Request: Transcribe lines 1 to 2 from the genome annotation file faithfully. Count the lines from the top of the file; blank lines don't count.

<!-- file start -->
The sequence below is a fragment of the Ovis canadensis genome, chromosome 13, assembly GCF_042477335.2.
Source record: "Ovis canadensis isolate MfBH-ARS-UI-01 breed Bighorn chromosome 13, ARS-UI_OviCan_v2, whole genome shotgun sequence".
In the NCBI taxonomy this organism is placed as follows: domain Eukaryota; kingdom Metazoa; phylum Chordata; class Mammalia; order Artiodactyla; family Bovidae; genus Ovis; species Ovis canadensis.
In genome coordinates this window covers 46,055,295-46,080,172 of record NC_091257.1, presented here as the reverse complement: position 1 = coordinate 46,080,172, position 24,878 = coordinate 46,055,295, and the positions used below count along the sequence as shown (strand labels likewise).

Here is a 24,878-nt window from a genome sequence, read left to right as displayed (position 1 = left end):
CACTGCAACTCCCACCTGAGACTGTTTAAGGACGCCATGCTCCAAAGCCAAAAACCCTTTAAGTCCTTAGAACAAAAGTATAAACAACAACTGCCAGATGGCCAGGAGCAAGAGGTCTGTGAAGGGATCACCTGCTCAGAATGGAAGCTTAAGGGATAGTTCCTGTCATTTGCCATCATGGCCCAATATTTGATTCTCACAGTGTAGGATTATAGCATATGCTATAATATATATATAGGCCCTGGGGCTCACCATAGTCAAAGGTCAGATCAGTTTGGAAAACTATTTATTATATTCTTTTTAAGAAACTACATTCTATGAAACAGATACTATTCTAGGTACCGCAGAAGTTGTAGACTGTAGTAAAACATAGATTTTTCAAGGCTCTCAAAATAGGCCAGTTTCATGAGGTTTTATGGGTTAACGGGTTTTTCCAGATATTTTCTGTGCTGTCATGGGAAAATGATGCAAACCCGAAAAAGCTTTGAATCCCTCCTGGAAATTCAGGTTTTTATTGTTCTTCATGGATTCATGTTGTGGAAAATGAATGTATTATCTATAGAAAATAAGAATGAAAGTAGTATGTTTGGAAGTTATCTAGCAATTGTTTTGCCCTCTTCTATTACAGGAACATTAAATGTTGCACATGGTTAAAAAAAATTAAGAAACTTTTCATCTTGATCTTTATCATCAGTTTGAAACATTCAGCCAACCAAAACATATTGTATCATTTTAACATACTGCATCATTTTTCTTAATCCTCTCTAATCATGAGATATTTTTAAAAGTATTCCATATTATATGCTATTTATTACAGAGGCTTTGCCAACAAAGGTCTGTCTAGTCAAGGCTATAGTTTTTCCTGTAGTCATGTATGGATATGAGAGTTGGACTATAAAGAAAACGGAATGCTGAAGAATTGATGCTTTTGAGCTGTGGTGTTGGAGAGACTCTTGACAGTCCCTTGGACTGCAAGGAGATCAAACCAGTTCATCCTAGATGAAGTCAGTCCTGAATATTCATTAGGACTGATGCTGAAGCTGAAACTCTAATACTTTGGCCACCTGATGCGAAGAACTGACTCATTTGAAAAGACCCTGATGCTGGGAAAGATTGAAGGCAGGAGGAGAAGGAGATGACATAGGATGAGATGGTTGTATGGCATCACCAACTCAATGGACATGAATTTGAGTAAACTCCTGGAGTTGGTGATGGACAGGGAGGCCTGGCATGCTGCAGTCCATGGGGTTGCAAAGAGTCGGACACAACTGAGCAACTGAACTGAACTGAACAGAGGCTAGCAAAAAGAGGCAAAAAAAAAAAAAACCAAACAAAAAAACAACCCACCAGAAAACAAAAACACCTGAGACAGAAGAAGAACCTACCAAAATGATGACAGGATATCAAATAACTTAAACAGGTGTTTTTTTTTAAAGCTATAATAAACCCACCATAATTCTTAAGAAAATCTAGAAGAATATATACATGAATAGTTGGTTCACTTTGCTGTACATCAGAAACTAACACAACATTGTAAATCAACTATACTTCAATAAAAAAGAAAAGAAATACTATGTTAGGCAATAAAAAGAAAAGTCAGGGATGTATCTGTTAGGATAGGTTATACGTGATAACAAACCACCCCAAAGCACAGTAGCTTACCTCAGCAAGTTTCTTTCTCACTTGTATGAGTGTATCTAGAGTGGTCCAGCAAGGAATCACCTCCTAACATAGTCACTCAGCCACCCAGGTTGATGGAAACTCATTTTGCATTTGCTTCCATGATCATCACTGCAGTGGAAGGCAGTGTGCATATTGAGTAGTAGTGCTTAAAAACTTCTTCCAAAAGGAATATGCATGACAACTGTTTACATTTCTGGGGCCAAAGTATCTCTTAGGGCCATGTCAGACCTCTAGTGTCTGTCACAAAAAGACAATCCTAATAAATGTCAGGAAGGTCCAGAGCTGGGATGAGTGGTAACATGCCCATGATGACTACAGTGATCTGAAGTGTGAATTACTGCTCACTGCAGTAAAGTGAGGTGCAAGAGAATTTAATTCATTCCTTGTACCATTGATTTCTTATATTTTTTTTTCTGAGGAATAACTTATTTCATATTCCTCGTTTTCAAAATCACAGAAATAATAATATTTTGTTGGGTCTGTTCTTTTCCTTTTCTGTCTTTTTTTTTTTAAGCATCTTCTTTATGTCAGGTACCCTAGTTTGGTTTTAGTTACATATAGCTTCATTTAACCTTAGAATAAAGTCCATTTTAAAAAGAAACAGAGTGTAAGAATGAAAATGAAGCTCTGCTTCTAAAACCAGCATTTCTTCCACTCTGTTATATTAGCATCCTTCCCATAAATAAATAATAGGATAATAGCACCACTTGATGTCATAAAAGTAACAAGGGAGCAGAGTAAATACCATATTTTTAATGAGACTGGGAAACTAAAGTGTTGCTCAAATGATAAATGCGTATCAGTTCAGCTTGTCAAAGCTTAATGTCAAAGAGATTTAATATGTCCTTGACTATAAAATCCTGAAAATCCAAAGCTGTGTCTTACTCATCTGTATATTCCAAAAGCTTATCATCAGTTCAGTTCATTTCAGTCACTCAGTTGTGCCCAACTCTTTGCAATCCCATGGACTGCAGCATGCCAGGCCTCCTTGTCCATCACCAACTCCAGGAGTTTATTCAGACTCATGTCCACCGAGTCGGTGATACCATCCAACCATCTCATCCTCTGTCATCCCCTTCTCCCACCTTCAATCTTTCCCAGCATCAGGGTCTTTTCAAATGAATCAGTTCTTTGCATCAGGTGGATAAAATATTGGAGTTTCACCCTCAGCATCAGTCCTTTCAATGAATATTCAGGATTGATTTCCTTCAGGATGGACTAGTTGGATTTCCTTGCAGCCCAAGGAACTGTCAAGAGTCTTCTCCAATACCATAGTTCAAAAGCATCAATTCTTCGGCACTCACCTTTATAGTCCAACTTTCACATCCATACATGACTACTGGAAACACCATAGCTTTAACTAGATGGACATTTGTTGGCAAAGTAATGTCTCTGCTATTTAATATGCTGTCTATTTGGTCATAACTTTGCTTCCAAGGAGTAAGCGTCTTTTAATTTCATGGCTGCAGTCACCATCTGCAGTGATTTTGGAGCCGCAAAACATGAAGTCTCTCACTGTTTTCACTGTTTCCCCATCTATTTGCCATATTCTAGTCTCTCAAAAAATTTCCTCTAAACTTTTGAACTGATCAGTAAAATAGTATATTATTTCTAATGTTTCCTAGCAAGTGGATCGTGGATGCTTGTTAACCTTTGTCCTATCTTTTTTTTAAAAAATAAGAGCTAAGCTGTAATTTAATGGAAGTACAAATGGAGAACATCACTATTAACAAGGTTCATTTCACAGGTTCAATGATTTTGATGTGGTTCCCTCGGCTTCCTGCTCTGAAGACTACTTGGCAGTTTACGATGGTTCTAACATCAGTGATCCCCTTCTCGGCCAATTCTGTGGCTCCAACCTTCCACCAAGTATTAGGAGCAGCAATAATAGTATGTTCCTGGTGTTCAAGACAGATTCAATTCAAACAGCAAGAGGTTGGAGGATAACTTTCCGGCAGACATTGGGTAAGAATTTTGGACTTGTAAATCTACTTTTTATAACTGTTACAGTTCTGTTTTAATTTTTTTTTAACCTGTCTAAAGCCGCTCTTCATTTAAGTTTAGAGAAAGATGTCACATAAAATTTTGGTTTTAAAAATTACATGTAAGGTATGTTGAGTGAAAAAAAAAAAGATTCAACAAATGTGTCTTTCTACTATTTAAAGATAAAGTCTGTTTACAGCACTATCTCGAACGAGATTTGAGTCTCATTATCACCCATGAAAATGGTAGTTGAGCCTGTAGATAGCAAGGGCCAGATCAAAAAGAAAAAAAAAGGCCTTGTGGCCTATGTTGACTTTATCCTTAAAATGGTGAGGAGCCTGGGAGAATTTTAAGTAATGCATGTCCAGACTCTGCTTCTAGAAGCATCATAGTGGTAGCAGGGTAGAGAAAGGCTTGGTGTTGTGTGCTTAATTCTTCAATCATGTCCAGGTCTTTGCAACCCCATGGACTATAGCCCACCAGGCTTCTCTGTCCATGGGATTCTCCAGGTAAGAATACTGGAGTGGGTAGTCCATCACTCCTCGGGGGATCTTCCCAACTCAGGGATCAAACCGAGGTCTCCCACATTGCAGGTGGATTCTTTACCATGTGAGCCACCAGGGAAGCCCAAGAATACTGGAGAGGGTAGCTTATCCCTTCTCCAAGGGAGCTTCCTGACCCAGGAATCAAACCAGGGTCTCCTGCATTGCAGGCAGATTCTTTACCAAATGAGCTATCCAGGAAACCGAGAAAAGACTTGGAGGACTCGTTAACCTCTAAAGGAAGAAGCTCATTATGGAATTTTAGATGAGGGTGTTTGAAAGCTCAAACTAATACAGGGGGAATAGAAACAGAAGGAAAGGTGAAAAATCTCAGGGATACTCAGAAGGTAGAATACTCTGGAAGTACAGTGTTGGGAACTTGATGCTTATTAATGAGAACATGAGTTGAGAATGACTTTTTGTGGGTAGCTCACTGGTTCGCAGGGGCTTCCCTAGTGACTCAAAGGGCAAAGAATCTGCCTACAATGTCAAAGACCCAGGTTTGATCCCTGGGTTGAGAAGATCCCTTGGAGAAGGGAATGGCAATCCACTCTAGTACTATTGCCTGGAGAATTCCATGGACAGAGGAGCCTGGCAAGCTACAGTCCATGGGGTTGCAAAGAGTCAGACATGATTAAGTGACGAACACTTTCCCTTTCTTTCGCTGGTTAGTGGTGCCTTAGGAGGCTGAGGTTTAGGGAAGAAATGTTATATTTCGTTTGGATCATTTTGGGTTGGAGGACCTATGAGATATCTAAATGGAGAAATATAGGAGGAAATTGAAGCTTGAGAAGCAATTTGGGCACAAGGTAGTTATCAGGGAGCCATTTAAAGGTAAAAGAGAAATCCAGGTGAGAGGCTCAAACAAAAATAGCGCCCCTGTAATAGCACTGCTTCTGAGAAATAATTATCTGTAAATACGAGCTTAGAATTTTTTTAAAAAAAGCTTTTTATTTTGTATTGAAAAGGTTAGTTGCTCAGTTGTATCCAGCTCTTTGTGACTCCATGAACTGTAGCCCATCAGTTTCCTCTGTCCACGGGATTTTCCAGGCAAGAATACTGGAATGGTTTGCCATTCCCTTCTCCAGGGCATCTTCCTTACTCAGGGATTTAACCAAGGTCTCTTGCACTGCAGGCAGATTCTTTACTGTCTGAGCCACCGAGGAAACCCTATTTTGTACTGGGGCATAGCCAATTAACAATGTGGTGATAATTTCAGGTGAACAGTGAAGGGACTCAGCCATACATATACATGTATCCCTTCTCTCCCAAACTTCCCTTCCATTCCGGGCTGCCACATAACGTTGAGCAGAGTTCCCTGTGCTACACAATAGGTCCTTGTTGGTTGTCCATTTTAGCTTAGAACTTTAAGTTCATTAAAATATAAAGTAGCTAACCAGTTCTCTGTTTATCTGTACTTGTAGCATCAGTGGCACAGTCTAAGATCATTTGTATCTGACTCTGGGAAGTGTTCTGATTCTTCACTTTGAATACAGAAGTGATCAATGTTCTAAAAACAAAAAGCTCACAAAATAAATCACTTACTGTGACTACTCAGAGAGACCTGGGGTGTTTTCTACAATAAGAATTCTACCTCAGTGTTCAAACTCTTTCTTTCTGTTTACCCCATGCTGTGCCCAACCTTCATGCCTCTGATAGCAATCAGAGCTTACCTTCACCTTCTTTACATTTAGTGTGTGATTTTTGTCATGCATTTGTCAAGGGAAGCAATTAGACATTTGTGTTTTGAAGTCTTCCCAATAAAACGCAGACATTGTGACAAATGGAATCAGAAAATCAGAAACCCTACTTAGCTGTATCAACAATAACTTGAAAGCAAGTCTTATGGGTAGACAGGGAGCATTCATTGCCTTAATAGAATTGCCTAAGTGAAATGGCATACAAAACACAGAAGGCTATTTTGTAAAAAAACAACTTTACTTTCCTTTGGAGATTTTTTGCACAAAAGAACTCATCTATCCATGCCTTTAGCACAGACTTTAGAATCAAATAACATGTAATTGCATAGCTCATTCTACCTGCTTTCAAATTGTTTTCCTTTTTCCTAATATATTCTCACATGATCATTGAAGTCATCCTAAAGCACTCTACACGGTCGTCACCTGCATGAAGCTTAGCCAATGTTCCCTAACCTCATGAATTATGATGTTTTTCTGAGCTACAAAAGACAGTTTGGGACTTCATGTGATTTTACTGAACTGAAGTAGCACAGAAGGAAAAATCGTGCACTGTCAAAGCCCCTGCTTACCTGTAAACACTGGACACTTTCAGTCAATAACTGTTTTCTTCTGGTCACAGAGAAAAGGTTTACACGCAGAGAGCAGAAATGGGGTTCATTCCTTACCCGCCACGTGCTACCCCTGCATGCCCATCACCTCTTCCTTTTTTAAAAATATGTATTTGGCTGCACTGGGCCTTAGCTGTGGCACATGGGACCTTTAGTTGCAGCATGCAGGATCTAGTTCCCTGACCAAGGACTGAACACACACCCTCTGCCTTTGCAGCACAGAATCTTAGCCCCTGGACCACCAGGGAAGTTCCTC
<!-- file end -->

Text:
The sequence below is a fragment of the Ovis canadensis genome, chromosome 13, assembly GCF_042477335.2.
Source record: "Ovis canadensis isolate MfBH-ARS-UI-01 breed Bighorn chromosome 13, ARS-UI_OviCan_v2, whole genome shotgun sequence".